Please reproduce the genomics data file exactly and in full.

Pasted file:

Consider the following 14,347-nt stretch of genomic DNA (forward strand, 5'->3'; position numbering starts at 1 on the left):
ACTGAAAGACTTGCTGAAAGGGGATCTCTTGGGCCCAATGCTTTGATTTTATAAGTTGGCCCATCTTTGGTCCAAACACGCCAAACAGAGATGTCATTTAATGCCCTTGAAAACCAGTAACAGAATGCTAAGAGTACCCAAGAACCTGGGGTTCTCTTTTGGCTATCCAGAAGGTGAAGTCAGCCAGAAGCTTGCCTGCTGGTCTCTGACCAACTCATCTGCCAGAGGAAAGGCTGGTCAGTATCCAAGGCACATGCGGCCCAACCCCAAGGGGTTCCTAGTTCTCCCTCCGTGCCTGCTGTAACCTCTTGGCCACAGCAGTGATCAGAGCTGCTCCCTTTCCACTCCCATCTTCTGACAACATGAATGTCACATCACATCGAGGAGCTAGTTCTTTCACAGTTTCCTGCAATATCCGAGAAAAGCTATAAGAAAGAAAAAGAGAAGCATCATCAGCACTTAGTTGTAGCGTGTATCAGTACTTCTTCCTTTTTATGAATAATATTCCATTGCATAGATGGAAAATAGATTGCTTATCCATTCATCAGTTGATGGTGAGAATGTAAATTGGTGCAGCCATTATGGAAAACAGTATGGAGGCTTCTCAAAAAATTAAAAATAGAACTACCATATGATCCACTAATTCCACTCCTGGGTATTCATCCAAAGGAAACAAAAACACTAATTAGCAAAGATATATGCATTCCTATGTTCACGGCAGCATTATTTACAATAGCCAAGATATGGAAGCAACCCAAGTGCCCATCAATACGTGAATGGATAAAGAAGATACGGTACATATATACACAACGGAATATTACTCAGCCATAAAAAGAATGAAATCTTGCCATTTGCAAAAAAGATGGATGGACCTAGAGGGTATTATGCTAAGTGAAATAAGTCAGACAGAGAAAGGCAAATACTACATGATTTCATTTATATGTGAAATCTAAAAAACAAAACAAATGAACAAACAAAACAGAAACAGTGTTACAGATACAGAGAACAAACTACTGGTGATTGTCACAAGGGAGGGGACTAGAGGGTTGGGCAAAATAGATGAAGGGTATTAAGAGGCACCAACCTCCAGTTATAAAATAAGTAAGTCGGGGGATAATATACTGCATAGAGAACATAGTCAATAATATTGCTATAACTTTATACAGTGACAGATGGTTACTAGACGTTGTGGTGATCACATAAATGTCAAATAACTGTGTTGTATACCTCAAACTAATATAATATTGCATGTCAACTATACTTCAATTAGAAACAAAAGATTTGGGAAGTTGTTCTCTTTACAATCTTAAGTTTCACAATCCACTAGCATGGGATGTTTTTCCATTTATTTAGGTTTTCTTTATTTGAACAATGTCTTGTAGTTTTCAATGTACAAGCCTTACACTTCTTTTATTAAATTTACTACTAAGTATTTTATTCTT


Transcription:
Consider the following 14,347-nt stretch of genomic DNA (forward strand, 5'->3'; position numbering starts at 1 on the left):
ACTGAAAGACTTGCTGAAAGGGGATCTCTTGGGCCCAATGCTTTGATTTTATAAGTTGGCCCATCTTTGGTCCAAACACGCCAAACAGAGATGTCATTTAATGCCCTTGAAAACCAGTAACAGAATGCTAAGAGTACCCAAGAACCTGGGGTTCTCTTTTGGCTATCCAGAAGGTGAAGTCAGCCAGAAGCTTGCCTGCTGGTCTCTGACCAACTCATCTGCCAGAGGAAAGGCTGGTCAGTATCCAAGGCACATGCGGCCCAACCCCAAGGGGTTCCTAGTTCTCCCTCCGTGCCTGCTGTAACCTCTTGGCCACAGCAGTGATCAGAGCTGCTCCCTTTCCACTCCCATCTTCTGACAACATGAATGTCACATCACATCGAGGAGCTAGTTCTTTCACAGTTTCCTGCAATATCCGAGAAAAGCTATAAGAAAGAAAAAGAGAAGCATCATCAGCACTTAGTTGTAGCGTGTATCAGTACTTCTTCCTTTTTATGAATAATATTCCATTGCATAGATGGAAAATAGATTGCTTATCCATTCATCAGTTGATGGTGAGAATGTAAATTGGTGCAGCCATTATGGAAAACAGTATGGAGGCTTCTCAAAAAATTAAAAATAGAACTACCATATGATCCACTAATTCCACTCCTGGGTATTCATCCAAAGGAAACAAAAACACTAATTAGCAAAGATATATGCATTCCTATGTTCACGGCAGCATTATTTACAATAGCCAAGATATGGAAGCAACCCAAGTGCCCATCAATACGTGAATGGATAAAGAAGATACGGTACATATATACACAACGGAATATTACTCAGCCATAAAAAGAATGAAATCTTGCCATTTGCAAAAAAGATGGATGGACCTAGAGGGTATTATGCTAAGTGAAATAAGTCAGACAGAGAAAGGCAAATACTACATGATTTCATTTATATGTGAAATCTAAAAAACAAAACAAATGAACAAACAAAACAGAAACAGTGTTACAGATACAGAGAACAAACTACTGGTGATTGTCACAAGGGAGGGGACTAGAGGGTTGGGCAAAATAGATGAAGGGTATTAAGAGGCACCAACCTCCAGTTATAAAATAAGTAAGTCGGGGGATAATATACTGCATAGAGAACATAGTCAATAATATTGCTATAACTTTATACAGTGACAGATGGTTACTAGACGTTGTGGTGATCACATAAATGTCAAATAACTGTGTTGTATACCTCAAACTAATATAATATTGCATGTCAACTATACTTCAATTAGAAACAAAAGATTTGGGAAGTTGTTCTCTTTACAATCTTAAGTTTCACAATCCACTAGCATGGGATGTTTTTCCATTTATTTAGGTTTTCTTTATTTGAACAATGTCTTGTAGTTTTCAATGTACAAGCCTTACACTTCTTTTATTAAATTTACTACTAAGTATTTTATTCTT